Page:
The Pardeys explain how heaving-to works partly by creating a “slick” of roiled water extending far to windward of the vessel, caused by her slow sideways drift to leeward, and serving to disperse the energy of the oncoming seas before they reach the vessel. They show in great detail how to make pretty much any sailboat heave-to, including those with abbreviated underbodies, which conventional wisdom has frequently said could not do it.

            They point out that the primary reason heaving-to has not appeared to work at times is that most boats have a tendency to fore-reach out of the slick that was protecting them, after conditions deteriorate beyond a certain point. To prevent this and to hold leeward drift to a minimum, they show how to use a sea-anchor not to hold the boat straight head-to-wind (which has been tried with minimal success on countless occasions), but, through the use of a second line led aft, to hold her in the hove-to position, taking the seas on a forward quarter. Many accounts of instances in which this tactic has been employed seem to confirm absolutely its great effectiveness in a wide range of yacht types.

            The book is full of details about how to employ this method, thorough coverage of the experiences of many yachts in severe gales, and other extremely sensible and well-founded advice on preparing for, and dealing with, storms at sea.

            I found the book to be absolutely fascinating—one of the best technical reads I’ve ever encountered. I also came to feel that the usefulness of the information contained in the book is not confined to the offshore sailor. Sudden gales happen close to shore, too, and the information in this book will dramatically improve anyone’s preparedness for the worst conditions, when they occur. While the book is naturally focused on preventing damage to vessels which have some business being offshore, it could also help to save vessels which do not, but nonetheless find themselves in survival situations.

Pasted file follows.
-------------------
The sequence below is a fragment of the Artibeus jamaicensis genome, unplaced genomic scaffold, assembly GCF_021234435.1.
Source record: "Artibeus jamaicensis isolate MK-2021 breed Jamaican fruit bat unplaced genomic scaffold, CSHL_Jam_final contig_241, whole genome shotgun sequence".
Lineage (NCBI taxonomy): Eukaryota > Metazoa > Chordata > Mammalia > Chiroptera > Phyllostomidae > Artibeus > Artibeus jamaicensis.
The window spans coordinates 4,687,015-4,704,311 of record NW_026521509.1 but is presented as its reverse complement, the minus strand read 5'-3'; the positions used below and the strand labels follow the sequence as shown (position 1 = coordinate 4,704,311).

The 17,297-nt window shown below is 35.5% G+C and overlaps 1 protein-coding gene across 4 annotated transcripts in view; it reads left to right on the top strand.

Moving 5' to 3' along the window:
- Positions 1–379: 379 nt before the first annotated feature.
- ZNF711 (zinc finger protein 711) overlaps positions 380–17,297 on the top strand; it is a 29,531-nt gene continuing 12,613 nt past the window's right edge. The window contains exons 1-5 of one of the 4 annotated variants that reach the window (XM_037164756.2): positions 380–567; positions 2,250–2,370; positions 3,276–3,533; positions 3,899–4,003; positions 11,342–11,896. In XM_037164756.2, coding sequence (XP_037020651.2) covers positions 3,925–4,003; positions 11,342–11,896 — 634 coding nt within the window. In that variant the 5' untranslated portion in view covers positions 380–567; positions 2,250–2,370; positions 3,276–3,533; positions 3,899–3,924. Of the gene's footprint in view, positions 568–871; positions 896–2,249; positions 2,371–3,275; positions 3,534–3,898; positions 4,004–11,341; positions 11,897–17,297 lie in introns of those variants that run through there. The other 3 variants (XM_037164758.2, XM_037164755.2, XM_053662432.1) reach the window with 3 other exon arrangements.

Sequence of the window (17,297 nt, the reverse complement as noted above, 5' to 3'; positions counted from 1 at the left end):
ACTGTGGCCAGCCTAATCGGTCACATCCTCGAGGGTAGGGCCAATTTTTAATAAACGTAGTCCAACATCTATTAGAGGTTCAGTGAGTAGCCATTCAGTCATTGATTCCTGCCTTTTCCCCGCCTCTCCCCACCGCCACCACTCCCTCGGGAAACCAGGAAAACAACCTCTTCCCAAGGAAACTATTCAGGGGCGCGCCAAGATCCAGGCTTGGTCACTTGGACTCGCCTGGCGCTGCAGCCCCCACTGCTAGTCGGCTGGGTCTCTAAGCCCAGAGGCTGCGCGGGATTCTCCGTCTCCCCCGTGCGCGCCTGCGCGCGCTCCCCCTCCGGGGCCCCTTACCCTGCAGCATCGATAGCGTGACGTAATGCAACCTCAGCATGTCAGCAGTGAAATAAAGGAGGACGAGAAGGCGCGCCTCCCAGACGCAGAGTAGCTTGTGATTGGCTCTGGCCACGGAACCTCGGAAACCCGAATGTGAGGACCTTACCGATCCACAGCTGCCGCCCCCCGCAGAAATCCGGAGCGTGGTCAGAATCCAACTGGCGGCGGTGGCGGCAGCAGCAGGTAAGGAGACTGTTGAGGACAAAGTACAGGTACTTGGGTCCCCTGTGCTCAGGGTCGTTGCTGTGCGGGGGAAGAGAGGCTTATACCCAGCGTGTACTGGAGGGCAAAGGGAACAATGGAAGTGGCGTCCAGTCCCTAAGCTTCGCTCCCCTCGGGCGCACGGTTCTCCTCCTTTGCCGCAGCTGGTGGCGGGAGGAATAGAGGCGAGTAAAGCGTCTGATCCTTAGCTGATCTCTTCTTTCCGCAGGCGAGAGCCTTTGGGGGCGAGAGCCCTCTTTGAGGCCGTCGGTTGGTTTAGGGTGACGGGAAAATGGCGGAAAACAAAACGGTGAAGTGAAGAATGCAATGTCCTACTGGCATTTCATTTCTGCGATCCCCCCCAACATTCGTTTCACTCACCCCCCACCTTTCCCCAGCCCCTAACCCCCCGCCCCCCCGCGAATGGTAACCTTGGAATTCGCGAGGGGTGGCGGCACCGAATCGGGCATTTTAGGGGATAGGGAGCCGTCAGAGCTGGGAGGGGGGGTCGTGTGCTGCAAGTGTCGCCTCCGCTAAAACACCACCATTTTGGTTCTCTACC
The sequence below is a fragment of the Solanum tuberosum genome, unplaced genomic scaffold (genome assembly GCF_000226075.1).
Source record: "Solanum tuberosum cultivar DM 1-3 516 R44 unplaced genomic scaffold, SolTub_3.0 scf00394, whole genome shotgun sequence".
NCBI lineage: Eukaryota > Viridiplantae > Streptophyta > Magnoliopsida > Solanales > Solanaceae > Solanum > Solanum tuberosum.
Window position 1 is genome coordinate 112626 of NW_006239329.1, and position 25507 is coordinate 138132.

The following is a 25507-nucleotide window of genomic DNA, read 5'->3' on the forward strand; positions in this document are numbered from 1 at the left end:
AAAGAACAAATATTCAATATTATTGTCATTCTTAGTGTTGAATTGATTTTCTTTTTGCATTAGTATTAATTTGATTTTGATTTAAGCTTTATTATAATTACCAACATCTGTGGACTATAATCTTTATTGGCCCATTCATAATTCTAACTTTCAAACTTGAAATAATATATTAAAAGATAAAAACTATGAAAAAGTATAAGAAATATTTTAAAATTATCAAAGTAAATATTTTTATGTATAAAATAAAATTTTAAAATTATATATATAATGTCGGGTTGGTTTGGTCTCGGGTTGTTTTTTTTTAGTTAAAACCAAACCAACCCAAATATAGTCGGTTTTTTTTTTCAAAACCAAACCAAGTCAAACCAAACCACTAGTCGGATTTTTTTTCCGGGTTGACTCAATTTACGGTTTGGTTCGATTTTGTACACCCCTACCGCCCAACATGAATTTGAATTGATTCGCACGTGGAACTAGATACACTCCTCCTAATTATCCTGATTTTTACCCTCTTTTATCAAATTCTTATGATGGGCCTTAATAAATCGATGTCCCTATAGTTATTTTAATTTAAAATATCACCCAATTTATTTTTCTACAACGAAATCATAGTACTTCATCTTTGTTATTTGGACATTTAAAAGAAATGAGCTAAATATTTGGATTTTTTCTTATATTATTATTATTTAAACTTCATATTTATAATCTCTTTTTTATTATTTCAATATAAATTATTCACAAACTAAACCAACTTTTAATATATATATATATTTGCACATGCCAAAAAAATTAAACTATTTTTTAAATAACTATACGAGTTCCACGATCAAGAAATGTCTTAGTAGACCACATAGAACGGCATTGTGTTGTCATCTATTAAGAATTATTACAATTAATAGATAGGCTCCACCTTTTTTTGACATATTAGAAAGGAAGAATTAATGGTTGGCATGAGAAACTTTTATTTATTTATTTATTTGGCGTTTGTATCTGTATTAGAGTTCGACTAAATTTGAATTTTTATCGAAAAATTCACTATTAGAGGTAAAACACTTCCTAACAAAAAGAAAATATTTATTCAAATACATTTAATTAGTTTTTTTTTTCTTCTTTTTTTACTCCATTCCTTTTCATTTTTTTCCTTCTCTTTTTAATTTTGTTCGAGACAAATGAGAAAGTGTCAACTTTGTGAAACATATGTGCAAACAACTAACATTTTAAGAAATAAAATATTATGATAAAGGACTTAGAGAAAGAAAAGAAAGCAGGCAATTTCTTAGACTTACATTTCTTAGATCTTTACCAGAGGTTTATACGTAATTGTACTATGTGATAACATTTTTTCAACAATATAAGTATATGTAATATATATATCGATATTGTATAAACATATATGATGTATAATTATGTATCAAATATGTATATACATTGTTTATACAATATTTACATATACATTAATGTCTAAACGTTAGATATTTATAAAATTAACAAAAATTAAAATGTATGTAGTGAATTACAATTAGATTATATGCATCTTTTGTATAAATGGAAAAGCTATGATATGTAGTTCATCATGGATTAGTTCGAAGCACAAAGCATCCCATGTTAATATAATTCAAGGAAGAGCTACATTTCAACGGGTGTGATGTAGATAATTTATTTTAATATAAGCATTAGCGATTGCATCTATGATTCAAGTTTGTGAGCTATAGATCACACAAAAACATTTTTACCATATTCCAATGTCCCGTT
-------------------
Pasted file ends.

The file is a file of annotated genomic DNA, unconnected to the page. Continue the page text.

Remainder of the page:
I am not exaggerating in any way when I say this book should certainly be one of the cornerstones of every mariner’s library, and the information in it is now, in my opinion, part of the very foundation of good seamanship. I am confident that anyone who reads it will be safer at sea, and that over the years many lives will be preserved as a result.

            My brother (the offshore sailor in the family) indicates that the information this book contains fundamentally changed his mind about ultimate storm tactics, and he wishes he had had the benefit of its contents before some of his own storm experiences.

            I found the book to be very reassuring, because the storm tactics described seem to be reliably effective not just in averting disaster, but in preserving crew comfort and morale, themselves critical elements of safety at sea. After reading it I felt far more confident in my ability to bring a yacht and crew through the worst weather, and this causes me to suggest the book for all those who are apprehensive about living aboard and voyaging for that reason.

            I noted in particular the account of one sailor who said that while contending with his ultimate storm was no picnic by any means, he was a bit sorry when it was over, because the storm was one of the most beautiful things he had ever seen. That’s how I want to feel at a time like that!

            One thing is for sure. If one ever needs and employs these tactics in a storm at sea, the knowledge in this book will be worth a thousand times its price.

 (251pp,  many B & W photos and illustrations)  $22.95

Dan MacNaughton